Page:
The Surgeon. In his specialty, he was the best. Other surgeons came and went but he never left the institution. He was a lot like the master clinician, except in the operating room. He’d play country music in the OR while he was operating and he never lost his temper. He worked tirelessly and periodically when surgeons would resign, he’d work 7-days a week for months at a time… and never complained. He was a fixture at the hospital and surgery really defined his life. One day in his 60’s, he said he was going to retire and a couple of months later, he walked out of the hospital and never came back, not even to visit. He took up golf and a lot of the other things that he had never had time for when he was practicing but never set foot in the hospital again – it was like he turned off the lights and started an entirely new life.
The Consultant. She was a quiet and soft-spoken physician who never complained and always accepted the clinical assignments that no one else wanted to do. Everyone liked her and she provided great clinical service. She was a senior clinician who had seen every disease in her specialty and because of her experience, her management advice was like something from a Greek oracle. I started noticing that there was an envelope in the breast pocket of her white coat – she’d walk around with her stethoscope in one pocket, her rounding list in another pocket, and that envelope sticking out of the third pocket. So, one day I asked her, “Dr. Consultant, what is in that envelope that you’ve been carrying around for the past couple of years?” She said to me “Jim, that’s my resignation letter and I carry it with me so if one day, the bastards finally get to me, I can just hand it to them.”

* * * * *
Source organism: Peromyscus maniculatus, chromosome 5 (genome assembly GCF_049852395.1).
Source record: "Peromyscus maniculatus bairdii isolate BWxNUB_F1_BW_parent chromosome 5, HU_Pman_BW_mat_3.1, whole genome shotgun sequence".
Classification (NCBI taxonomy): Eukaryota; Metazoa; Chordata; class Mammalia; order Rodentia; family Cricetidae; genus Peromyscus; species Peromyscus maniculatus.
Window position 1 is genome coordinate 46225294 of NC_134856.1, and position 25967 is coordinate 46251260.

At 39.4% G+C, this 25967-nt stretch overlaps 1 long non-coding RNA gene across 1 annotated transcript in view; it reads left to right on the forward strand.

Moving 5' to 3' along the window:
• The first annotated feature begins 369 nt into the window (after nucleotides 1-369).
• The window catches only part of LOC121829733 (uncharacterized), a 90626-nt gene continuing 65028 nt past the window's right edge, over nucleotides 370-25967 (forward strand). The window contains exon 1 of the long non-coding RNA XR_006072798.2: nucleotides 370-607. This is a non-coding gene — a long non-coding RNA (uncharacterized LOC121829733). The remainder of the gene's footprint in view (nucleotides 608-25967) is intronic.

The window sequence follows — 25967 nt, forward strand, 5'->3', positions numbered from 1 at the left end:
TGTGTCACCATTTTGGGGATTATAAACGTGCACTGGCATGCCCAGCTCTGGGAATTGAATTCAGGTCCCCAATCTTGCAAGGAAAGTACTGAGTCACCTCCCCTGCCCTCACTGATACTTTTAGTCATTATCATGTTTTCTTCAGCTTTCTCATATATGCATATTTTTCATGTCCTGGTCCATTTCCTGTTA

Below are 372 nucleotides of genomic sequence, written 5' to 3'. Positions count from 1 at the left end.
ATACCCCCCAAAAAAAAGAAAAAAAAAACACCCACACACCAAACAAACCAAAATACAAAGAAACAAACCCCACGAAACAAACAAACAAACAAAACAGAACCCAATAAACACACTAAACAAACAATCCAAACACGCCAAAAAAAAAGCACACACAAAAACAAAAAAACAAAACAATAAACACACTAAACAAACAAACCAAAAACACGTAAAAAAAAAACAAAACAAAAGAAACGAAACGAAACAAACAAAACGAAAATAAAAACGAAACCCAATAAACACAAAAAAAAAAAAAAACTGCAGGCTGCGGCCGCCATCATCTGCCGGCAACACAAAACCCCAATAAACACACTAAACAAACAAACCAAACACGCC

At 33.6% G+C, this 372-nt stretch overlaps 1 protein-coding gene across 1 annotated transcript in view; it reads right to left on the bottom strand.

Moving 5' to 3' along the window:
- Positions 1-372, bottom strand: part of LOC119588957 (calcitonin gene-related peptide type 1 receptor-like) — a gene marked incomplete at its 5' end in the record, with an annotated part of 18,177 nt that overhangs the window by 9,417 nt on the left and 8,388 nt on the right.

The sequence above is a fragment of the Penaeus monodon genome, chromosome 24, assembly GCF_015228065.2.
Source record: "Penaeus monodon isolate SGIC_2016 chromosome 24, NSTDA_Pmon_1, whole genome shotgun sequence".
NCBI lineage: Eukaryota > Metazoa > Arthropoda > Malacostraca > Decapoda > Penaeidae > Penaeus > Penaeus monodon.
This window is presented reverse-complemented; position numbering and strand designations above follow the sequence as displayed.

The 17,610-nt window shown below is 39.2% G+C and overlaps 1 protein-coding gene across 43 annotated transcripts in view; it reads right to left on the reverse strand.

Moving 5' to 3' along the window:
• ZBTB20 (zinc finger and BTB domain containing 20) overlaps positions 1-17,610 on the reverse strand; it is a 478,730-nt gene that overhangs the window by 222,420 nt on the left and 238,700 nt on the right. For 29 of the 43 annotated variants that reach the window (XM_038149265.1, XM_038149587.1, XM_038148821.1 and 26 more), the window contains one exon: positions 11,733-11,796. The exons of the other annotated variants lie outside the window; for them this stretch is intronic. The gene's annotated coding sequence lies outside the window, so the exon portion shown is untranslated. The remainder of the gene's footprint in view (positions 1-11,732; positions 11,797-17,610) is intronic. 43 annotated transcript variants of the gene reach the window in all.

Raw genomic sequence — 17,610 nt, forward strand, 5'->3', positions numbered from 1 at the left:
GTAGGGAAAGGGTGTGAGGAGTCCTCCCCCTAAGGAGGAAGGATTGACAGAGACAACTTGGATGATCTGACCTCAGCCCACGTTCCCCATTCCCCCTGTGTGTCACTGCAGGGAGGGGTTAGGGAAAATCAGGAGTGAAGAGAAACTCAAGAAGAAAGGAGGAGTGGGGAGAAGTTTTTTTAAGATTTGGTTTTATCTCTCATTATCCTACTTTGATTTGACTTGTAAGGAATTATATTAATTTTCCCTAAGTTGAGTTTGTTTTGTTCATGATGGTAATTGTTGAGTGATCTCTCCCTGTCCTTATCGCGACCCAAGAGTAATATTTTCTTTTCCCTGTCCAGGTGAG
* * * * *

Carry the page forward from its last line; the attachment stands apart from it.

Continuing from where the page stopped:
The Victim. I had known The Victim for years. He had been one of my attending physicians when I was a resident. He was known for being eccentric and entertaining. But as the years went by, his behavior in the hospital went beyond eccentrics. His clinical judgment started to be questioned and the nurses couldn’t get hold of him at night with questions or problems with his inpatients. He was eventually asked to resign but he fought back. He recruited a union representative from the professor’s union and he hired an attorney. This led to a very ugly fight over maintaining hospital clinical privileges and after 2 years and hundreds of thousands of dollars in attorney fees on his part, he lost. A couple of years later, I read in the State Medical Board newsletter that he had lost his medical license due to alcoholism.